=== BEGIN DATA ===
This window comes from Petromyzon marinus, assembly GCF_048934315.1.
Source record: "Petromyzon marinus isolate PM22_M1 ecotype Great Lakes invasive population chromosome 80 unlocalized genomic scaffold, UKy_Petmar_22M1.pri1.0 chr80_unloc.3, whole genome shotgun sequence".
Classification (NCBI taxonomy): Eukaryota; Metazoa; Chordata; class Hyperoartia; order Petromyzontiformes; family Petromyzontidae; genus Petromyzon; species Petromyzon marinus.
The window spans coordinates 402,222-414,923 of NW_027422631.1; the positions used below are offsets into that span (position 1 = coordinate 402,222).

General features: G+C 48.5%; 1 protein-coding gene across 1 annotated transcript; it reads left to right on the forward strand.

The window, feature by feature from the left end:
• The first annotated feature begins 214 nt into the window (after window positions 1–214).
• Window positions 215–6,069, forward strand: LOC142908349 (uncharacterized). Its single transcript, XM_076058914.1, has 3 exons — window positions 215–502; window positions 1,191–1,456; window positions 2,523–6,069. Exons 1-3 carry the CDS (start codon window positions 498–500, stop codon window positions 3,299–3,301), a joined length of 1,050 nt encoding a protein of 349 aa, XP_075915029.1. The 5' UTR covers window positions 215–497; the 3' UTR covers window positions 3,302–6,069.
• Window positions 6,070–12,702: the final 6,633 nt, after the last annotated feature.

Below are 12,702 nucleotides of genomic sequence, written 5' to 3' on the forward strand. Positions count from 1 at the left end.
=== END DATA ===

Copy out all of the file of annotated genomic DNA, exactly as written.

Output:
This window comes from Petromyzon marinus, assembly GCF_048934315.1.
Source record: "Petromyzon marinus isolate PM22_M1 ecotype Great Lakes invasive population chromosome 80 unlocalized genomic scaffold, UKy_Petmar_22M1.pri1.0 chr80_unloc.3, whole genome shotgun sequence".
Classification (NCBI taxonomy): Eukaryota; Metazoa; Chordata; class Hyperoartia; order Petromyzontiformes; family Petromyzontidae; genus Petromyzon; species Petromyzon marinus.
The window spans coordinates 402,222-414,923 of NW_027422631.1; the positions used below are offsets into that span (position 1 = coordinate 402,222).

General features: G+C 48.5%; 1 protein-coding gene across 1 annotated transcript; it reads left to right on the forward strand.

The window, feature by feature from the left end:
• The first annotated feature begins 214 nt into the window (after window positions 1–214).
• Window positions 215–6,069, forward strand: LOC142908349 (uncharacterized). Its single transcript, XM_076058914.1, has 3 exons — window positions 215–502; window positions 1,191–1,456; window positions 2,523–6,069. Exons 1-3 carry the CDS (start codon window positions 498–500, stop codon window positions 3,299–3,301), a joined length of 1,050 nt encoding a protein of 349 aa, XP_075915029.1. The 5' UTR covers window positions 215–497; the 3' UTR covers window positions 3,302–6,069.
• Window positions 6,070–12,702: the final 6,633 nt, after the last annotated feature.

Below are 12,702 nucleotides of genomic sequence, written 5' to 3' on the forward strand. Positions count from 1 at the left end.